It’s a tricky thing. It’s never comfortable to be taking pictures of someone’s kids on the down-low. It’s a little creepy. I want to be clear, too, that I obscure the children’s faces, and I make sure not to include (and I’ve never really gotten) pictures where the kid has a physical disability. I want to be very careful not to cross that line. And that is something that I’m a little worried about as far as reactions to the site. But you’re never going to please everybody, especially when something becomes popular.
Right. This is something people are going to be sensitive about no matter what. Even if this is a site about able-bodied kids who are way too big.
It’s mostly the aesthetic of it. It’s just funny. There’s nothing funny about a baby or a 2-year-old in a stroller. There is something funny about a giant child crammed into something that’s meant for a toddler. That’s what it comes down to.
What do people say when they see your blog?
Most people who reach out say that this is something that bothers them, too. I think lots of people are delighted to see that someone has homed in on this. I have gotten very little negative feedback, which I’m kind of surprised about. The response has been lighthearted and funny, because it’s a funny thing to see. Especially in an urban area, where strollers are more predominant.
Have you ever had a personal encounter with a too-big-kid in a stroller?
I was walking down the subway stairs, and this lady was leaning over a stroller, like she was about to pick it up and carry it down the stairs. A gentleman approached her to help, and then he didn’t. He walked away, and I remember thinking, what a dick, he didn’t help her. Then I saw that the girl in the stroller was grown enough to get out of the stroller, help her mom carry it down the stairs and then climb back in it and strap herself in. She was 6, 7? I was like, are you kidding? Carrying your own stroller down the stairs and strapping yourself back into it? There’s something wrong with this situation.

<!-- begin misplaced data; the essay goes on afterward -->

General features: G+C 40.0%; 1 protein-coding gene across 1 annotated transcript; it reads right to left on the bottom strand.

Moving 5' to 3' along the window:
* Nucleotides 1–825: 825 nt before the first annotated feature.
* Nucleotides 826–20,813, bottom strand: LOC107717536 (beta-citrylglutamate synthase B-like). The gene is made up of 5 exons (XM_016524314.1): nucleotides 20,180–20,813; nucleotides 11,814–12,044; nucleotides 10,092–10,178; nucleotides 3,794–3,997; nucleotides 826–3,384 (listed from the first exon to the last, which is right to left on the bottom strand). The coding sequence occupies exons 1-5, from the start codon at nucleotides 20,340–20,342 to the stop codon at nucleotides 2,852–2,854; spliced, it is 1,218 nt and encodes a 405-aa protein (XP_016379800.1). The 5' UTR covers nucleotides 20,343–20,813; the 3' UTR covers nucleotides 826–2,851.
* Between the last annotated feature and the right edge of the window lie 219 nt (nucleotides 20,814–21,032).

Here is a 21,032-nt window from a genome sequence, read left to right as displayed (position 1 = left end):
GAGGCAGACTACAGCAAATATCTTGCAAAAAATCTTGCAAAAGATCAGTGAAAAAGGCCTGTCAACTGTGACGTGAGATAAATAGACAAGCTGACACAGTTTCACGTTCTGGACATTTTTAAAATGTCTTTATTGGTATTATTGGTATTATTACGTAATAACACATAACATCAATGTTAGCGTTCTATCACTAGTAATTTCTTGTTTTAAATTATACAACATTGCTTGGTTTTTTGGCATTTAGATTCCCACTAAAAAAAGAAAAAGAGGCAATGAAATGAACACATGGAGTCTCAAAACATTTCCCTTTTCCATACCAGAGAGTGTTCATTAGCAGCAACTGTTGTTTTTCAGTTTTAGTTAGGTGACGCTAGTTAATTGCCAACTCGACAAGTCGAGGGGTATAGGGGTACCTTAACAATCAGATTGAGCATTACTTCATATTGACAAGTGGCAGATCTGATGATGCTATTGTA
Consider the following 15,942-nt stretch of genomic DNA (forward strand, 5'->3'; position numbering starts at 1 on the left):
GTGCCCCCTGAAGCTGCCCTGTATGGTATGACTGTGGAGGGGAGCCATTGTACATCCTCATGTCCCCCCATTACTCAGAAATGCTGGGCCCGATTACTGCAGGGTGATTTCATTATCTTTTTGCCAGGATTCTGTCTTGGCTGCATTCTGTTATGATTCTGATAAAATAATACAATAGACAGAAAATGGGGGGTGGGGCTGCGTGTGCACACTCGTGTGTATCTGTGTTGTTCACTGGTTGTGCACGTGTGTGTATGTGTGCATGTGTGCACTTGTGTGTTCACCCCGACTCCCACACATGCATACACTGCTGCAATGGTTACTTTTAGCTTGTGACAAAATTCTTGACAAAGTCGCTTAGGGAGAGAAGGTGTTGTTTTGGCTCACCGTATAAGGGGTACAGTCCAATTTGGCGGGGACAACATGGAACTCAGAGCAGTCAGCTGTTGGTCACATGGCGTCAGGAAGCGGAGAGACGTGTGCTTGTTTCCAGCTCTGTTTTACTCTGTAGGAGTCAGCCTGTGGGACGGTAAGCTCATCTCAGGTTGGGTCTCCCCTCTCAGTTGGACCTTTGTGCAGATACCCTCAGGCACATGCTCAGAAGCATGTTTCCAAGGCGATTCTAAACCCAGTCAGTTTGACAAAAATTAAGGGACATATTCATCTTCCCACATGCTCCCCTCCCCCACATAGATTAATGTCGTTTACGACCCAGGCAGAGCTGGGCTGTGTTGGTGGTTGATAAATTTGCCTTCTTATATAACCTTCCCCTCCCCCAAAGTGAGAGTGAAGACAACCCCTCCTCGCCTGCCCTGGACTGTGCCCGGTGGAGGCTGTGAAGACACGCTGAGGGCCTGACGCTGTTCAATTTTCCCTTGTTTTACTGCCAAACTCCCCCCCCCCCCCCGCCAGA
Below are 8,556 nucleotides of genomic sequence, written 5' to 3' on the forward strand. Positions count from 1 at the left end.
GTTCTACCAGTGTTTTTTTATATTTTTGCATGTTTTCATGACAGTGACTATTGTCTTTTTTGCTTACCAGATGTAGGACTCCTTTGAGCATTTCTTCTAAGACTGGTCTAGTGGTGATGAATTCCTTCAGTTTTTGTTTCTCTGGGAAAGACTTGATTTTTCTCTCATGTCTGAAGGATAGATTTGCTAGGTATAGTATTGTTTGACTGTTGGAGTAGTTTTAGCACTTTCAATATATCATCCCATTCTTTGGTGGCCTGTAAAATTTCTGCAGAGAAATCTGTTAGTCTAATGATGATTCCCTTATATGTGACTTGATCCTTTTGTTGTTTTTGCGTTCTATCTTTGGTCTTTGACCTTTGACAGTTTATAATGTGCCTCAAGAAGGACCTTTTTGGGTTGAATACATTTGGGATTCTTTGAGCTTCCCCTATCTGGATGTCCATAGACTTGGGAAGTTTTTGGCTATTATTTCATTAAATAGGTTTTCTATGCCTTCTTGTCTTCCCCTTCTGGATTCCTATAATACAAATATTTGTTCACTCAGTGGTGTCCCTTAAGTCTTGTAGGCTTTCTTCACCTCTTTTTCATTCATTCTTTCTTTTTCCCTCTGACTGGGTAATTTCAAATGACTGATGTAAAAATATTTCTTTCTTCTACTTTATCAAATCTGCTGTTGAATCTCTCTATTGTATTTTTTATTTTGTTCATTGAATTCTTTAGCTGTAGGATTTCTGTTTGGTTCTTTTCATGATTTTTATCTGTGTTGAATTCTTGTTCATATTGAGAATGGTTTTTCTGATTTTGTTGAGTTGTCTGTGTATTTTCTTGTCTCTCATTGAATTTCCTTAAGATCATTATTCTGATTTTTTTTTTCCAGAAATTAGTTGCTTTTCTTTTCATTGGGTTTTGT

Adele Melander-Dayton is an editorial fellow at Salon. More Adele Melander-Dayton.
Nelson Mandela and his wife Winnie in this undated file picture.
Mandela is accompanied by his former wife Winnie, moments after his release from prison February 11, 1990 after serving 27 years in jail. (Reuters)
In this February, 1990 photo, shortly after his release from 27 years in prison, Nelson Mandela, gives the black power salute to the 120,000 supporters packing Soccer City stadium in Soweto, near Johannesburg. (AP Photo)
Nelson Mandela showed his passport in February 19, 1990, shortly after his release from prison. The South African government authorized an application for himself and his wife Winnie - (Juda Ngwenya / Reuters)
In this July 27, 1991 photo, Cuban President Fidel Castro, and Nelson Mandela gesture during the celebration of the "Day of the Revolution" in Matanzas, Cuba. (AP Photo)
In this July 4, 1993 photo, President Bill Clinton and Nelson Mandela listen during Fourth of July ceremonies in Philadelphia during which Clinton presented the Philadelphia Liberty Medal to the African National Congress president and South African President F.W. de Klerk. (AP Photo/Greg Gibson)
President of the African National Congress Nelson Mandela acknowledges cheers from the crowd as he prepares to unveil the ANC's official election platform in 1994. (AP Photo/David Brauchli)
African National Congress (ANC) leader Nelson Mandela greeted residents of Mmabatho in March 1994, during a visit after the nominal homeland came under South African control following the ousting of the former President Lucas Mangope. (Reuters/Howard Burditt)
South African President Nelson Mandela smiles with actor Sidney Poitier at a press conference in Cape Town in 1996. Poitier played Mandela in the film "One Man, One Vote" (AP Photo / Sasa Kralj)
South African President Nelson Mandela waves to crowds as he sits next to Queen Elizabeth II in a an open carriage on the way to Buckingham Palace.(AP/Louisa Buller)
Chairman of the Constitutional Assembly Cyril Ramaphosa, left, holds up a copy of the country's constitution which was signed by President Nelson Mandela, in December 1996. (AP Photo / Adil Bradlow / POOL)
Nelson Mandela at a news conference in Johannesburg in February 2000. (AP Photo / Denis Farrell)
South African rugby captain Francois Pienaar, right, received the Rugby World Cup trophy from President Nelson Mandela also wearing a South African rugby shirt, after South Africa defeated New Zealand in the Rugby World Cup , in 1995. (AP Photo / Ross Setford)